But this is not the case here. The past perfect is being used here as the standard verb form of the if-clause of a past hypothetical conditional, what in TEFL/TESL we call a Third Conditional - 'If I hadn't seen it with my own eyes, I'd never have believed it.'

And in this case the result clause (or main clause) is 'I wouldn’t have known anything about any of this'

Or to make it more like my example - 'If Olga hadn't rung our doorbell, I wouldn’t have known anything about this'

This is a case of 'unreal' past, where the tense used doesn't reflect the actual time, just as we use a past tense in a present (or future) hypothetical conditional (or Second Conditional) - 'If I got married I'd move into a bigger flat'.

But in this case the if-clause is further divided, with a main part - 'if Olga next door hadn't rung our doorbell and banged on the door' - and a time clause - 'just when Mami was too deep in prayer to hear and Maria was leaning out over the sill with her eyes bugging out'.

The important thing (as you mention) is that these past events are all happening at the same time, in the normal past. Olga banged on the door at the same time as mami was deep in prayer and Maria was leaning out of the window.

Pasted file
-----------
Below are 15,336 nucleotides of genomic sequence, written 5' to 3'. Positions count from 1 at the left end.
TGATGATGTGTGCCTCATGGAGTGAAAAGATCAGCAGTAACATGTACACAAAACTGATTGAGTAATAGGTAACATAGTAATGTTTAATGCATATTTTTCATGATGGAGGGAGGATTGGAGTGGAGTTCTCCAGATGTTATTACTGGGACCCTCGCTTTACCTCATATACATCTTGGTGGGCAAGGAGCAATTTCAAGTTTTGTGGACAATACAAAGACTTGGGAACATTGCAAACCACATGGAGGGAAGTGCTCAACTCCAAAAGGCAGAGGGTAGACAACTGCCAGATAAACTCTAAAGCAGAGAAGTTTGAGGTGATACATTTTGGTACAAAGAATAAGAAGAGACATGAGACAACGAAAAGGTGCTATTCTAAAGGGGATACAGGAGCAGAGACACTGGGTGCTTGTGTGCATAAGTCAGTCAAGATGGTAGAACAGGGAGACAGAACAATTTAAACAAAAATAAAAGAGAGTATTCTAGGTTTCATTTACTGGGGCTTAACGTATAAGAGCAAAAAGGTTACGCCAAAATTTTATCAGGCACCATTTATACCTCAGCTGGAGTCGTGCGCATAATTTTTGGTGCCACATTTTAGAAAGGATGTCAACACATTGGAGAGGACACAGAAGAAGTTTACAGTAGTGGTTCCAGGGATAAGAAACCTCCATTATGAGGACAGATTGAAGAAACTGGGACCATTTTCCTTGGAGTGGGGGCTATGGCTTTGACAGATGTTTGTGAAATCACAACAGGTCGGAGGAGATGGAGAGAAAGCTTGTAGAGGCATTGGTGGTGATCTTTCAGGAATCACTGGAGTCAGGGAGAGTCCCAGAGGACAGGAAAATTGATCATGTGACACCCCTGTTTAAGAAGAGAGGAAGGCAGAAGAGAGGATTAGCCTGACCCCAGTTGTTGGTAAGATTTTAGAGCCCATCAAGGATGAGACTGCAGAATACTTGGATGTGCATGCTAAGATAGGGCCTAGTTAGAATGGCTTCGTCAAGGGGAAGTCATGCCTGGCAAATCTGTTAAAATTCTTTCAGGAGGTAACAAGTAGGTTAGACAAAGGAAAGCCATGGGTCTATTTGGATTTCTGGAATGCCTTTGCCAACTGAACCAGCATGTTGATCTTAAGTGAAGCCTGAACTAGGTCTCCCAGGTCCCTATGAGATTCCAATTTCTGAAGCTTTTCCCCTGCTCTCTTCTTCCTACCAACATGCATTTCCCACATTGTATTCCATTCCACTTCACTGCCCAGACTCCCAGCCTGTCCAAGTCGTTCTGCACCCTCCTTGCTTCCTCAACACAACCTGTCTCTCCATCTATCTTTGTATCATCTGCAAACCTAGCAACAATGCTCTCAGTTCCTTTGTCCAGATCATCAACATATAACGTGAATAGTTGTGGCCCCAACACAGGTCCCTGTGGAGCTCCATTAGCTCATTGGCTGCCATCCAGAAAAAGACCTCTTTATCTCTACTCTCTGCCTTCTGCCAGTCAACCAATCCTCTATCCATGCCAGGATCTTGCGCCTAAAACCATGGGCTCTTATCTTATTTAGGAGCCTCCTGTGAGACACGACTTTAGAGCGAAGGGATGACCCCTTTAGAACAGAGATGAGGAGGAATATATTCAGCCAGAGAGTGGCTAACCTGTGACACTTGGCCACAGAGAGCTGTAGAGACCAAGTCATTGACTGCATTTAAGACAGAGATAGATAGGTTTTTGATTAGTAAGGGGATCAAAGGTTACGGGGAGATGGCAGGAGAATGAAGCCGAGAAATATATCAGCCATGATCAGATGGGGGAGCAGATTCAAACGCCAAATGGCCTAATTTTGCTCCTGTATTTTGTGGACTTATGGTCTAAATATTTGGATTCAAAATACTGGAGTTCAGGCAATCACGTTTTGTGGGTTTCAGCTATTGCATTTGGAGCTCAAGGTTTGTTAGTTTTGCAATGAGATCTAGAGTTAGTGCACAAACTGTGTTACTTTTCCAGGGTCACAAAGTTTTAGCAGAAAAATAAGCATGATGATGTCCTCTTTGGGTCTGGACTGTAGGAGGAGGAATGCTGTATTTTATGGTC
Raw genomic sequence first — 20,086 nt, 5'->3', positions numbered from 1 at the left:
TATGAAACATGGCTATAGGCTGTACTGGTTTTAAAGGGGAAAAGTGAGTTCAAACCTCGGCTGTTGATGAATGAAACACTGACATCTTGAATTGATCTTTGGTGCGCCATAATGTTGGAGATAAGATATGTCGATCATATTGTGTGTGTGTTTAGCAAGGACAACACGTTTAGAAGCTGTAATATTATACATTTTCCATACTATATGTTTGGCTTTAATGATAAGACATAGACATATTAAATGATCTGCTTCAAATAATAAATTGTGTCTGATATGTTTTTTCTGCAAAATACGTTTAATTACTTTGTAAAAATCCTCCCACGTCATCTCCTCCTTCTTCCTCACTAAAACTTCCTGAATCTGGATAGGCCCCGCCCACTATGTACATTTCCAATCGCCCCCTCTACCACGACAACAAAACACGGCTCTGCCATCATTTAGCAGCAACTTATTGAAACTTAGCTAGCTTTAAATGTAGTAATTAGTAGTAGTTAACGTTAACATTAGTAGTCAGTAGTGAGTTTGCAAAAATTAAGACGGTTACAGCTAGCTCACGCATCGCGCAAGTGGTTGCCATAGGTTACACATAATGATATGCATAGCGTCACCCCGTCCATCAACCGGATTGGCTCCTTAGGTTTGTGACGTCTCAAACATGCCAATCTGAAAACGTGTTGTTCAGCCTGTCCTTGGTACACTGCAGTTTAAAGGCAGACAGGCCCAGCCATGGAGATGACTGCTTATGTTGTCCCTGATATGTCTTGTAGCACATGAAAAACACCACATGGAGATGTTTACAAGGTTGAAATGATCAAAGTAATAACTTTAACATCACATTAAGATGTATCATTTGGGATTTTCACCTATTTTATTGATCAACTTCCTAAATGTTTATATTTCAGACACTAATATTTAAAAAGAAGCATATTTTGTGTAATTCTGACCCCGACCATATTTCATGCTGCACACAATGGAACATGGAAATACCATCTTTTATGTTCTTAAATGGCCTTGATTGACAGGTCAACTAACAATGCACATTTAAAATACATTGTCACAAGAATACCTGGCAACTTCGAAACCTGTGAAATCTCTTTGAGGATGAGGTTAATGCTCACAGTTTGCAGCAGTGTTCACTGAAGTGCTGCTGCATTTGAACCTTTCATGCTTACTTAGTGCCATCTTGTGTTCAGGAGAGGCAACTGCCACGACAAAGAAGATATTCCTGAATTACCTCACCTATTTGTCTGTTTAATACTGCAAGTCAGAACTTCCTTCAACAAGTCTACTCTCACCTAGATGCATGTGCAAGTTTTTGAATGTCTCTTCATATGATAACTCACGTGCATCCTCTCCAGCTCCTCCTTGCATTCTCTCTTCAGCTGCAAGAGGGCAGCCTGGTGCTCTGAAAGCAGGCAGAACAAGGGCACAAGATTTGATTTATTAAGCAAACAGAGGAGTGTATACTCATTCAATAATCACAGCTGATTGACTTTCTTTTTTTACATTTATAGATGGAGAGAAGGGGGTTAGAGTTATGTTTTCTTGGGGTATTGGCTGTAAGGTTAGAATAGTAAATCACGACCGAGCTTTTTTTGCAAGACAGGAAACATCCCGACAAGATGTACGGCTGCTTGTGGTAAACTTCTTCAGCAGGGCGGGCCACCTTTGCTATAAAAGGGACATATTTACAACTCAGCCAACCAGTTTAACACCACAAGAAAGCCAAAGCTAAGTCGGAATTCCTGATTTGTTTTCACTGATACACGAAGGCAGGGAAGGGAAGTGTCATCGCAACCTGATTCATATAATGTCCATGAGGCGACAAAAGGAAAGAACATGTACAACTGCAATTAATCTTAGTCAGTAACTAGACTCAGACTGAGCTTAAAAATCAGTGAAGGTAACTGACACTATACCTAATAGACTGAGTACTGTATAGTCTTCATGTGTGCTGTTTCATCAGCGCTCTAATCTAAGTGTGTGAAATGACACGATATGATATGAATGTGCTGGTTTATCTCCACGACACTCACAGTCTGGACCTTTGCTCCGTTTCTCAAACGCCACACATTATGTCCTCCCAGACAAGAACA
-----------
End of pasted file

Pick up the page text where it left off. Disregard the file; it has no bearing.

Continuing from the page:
If the verbs in this time clause had also been in past perfect, it would have seemed as though these actions had happened before the main action (the standard use of past perfect), rather than at the same time. Incidentally, that sentence was another Third Conditional.

For example, if it had said:

'if Olga next door hadn't rung our doorbell and banged on the door just when Mami had been too deep in prayer to hear and Maria had been leaning out over the sill with her eyes bugging out' - it would sound as though mami had been deep in prayer earlier and as if Maria had been leaning out of the window some time before but was no longer doing so. In fact with 'just when' it wouldn't really make any sense in this context.

We can use a time clause with past perfect when it makes sense to do so. -

'Just as (or when) I'd got used to her strange ways, she upped sticks and left'- but here the action in the past perfect really did happen before that in the main clause. I got used to her strange ways and then she left.

Time clauses often don't take the same tense as the main clause, for example future time clauses are expressed with a present tense - I'll tell him when I see him', not 'I'll tell him when I will see him'.

Actually, I now see you pretty well answered your own question in your last sentence.